DUDES: Standing around staring at a lady is, quite frankly, unnerving. If you have some wingmen on hand, invite a lady into a conversation, say to “settle a bet” about a disagreement you’re having (read: just made up), something to make her feel engaged, not stalked. Or, approach her with some normal conversation leads (not pick-up lines) handy so you can get to know her and not make her want to run for ze hills.

OR: Show up alone. I know this is unfathomable to some, and it requires some gumption, but I’m telling you, the upfront bravery has a bigger payoff. I came to this particular event by myself. One friend at the last minute did show up, but I was there long before her, and when she did arrive, she mingled separately. We spoke a few times, sent a few texts to see where the other one was and how she was doing, but we were not attached at the hip. Of course, there’s social pressure and not a small bit of dread to be there on your own, but that little bit of anxiety, and a big smile, will actually make you more likely to talk to people you don’t know—and more grateful for the conversation (thus a bit kinder in your approach).

Just aim to connect. If you put pressure on yourself to find a life partner, right here, tonight, you’re bound to fail. That’s not what you’re there to do. You’re there to connect—to interact with, learn about, and introduce yourself to people you know nothing about, and whom you might not even be attracted to. If you only talk to people who, on first glance, you’re sure you’d want to marry, you won’t be talking to too many people. Think of it as informational interviewing: You don’t necessarily want or need the job; you’re there to see what’s out there.

Assume the best. Nothing sours your outlook or your outcome by going in with a chip on your shoulder. You’ve been hurt? So has every single person in that room. If you go in with your dukes up, suspicious that every man (or woman) there is out to deceive, hurt, or outright reject you, it sends a message—and clear instructions on how to treat you. Challenge those assumptions. What if you assumed there was a lot about these guys you could love if you had a chance, that they have complex stories and big dreams, just like you? You’ll be far more open, that’s what.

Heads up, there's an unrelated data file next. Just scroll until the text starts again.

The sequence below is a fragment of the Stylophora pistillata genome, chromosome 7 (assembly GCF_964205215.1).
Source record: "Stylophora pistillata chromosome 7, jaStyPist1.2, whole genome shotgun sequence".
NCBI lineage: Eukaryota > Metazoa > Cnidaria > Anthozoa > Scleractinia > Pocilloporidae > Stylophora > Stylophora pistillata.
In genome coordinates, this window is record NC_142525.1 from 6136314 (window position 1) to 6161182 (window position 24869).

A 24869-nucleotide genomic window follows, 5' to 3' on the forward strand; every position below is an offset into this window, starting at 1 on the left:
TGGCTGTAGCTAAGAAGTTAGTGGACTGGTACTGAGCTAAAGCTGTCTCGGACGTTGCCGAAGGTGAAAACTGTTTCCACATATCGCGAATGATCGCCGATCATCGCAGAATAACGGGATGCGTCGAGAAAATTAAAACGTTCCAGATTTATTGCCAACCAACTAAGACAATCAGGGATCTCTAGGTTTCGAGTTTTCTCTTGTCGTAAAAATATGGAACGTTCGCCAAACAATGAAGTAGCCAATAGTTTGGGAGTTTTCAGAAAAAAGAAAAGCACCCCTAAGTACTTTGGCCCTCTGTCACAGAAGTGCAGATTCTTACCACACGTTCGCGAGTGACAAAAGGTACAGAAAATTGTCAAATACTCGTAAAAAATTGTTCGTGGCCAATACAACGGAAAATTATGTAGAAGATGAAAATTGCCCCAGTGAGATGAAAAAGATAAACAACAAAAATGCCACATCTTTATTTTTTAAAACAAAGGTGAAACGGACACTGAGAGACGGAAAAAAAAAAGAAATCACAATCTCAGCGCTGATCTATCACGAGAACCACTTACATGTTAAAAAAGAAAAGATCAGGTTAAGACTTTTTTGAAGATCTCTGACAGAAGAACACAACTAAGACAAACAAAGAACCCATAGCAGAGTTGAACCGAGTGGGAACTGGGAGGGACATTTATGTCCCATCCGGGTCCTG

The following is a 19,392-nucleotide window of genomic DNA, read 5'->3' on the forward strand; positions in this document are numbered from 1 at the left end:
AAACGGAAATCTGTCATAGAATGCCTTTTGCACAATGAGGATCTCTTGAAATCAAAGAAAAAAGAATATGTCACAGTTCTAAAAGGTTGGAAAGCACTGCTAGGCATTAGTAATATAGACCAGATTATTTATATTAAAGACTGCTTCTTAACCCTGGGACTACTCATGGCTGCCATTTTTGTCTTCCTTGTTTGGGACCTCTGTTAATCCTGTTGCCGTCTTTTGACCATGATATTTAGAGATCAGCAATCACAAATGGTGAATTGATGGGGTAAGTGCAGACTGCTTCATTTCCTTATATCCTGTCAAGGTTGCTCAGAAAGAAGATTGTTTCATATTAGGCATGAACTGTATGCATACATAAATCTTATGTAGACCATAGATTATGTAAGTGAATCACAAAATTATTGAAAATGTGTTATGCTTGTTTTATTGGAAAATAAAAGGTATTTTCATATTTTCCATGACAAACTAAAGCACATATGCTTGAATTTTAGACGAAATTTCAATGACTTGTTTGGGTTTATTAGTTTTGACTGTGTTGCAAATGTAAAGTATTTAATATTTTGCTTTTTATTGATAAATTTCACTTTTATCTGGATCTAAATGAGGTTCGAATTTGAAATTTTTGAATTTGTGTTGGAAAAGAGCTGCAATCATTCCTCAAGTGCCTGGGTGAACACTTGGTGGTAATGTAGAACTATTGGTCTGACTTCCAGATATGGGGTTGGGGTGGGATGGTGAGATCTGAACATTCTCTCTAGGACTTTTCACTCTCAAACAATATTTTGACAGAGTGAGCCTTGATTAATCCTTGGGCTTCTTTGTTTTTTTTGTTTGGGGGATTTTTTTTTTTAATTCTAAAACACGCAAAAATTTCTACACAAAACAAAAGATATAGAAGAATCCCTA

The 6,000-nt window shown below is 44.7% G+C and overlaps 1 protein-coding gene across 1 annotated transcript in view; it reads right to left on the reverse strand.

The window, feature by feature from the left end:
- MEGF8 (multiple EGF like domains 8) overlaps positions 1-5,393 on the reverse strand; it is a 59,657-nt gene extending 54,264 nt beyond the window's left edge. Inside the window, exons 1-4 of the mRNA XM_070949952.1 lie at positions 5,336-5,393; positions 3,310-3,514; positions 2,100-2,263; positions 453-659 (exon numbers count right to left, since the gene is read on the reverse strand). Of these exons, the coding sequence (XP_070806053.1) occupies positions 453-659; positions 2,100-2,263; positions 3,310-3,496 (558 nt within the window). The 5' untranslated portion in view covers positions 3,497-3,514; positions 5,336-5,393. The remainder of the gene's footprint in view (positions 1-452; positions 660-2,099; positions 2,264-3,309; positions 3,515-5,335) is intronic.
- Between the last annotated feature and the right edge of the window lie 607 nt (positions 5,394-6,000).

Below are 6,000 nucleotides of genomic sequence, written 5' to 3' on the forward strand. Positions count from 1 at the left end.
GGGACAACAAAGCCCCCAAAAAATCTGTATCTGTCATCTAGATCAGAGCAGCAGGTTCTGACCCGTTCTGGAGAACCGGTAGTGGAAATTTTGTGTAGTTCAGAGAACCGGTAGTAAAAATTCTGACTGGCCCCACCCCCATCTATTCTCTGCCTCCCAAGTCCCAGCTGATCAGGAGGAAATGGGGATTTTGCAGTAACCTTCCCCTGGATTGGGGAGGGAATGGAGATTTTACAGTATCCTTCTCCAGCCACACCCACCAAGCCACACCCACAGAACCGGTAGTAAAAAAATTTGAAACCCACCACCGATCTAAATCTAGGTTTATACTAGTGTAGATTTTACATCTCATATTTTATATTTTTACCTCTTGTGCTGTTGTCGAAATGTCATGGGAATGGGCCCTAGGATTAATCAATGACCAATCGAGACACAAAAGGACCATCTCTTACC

Remember that average is the new hot. Granted, some people are just better looking than others. But as a rule, most people are…average. Personality, humor, and chemistry can transform someone you wouldn’t look twice at into someone you can’t bear to be without. It happens. But not if you don’t give that person a try and actually interact with them. An average or even good-looking guy can get ugly fast if he acts like an ass, but another guy can become more attractive if he’s kind, funny, engaged. Think of a face as a canvas that someone draws his or her personality on.

You already know that while looks are important, they aren’t everything. Most of the men I’ve had the strongest feelings for were not grade A hunks right out of an Abercrombie ad. The surprise of a growing attraction is the best part. More often than not, women fall for, pair up with, and enjoy mind-blowing sex with (and often marry) men who will never work as George Clooney’s body double.

Play the game. It’s a fact: Men like to hunt. As my own coach has said to me, hunting isn’t as fun when a deer jumps in front of the gun. And while I hate to use such violent, predatory imagery, it works here. While there’s nothing wrong with initiating conversation, especially at a social event, give a man some space to pursue you a bit, rather than a) try to stake him out and keep him cordoned off from other women or b) stalk him all night. Simply smile big, make eye contact, talk, laugh, touch him lightly on the arm from time to time. Compliment him. This is not rocket science, ladies. But it works.

Case in point: I spotted an attractive stranger that night, and made my way over to his general vicinity—so when the opportunity arose and he looked my way, I flashed a wide, open smile, the kind of smile that isn’t cursory but lasts a few beats longer, that says “I’d like to meet you.” He held out his hand and introduced himself. After speaking for a bit, I made it a point to give him some space—after all, if he thought I was worth talking to, he’d find me again. And he did: While I was talking with another gentleman, he swung by and handed me a drink, and kept walking. Well played.

Later, when I went to thank him for the drink, we were interrupted by a woman who said her friend wanted to meet him (ok, so yes, this guy was in fact strikingly handsome, no question). I stepped back and chatted with a few other people. After all, I don’t have dibs on this guy. Everyone should be able to talk to whomever they want—now is not the time to get proprietary.

“That was cool of you,” he remarked after the woman had left. “I’m glad you didn’t walk away.” We talked for the rest of the evening. He took my number and asked me out the next day.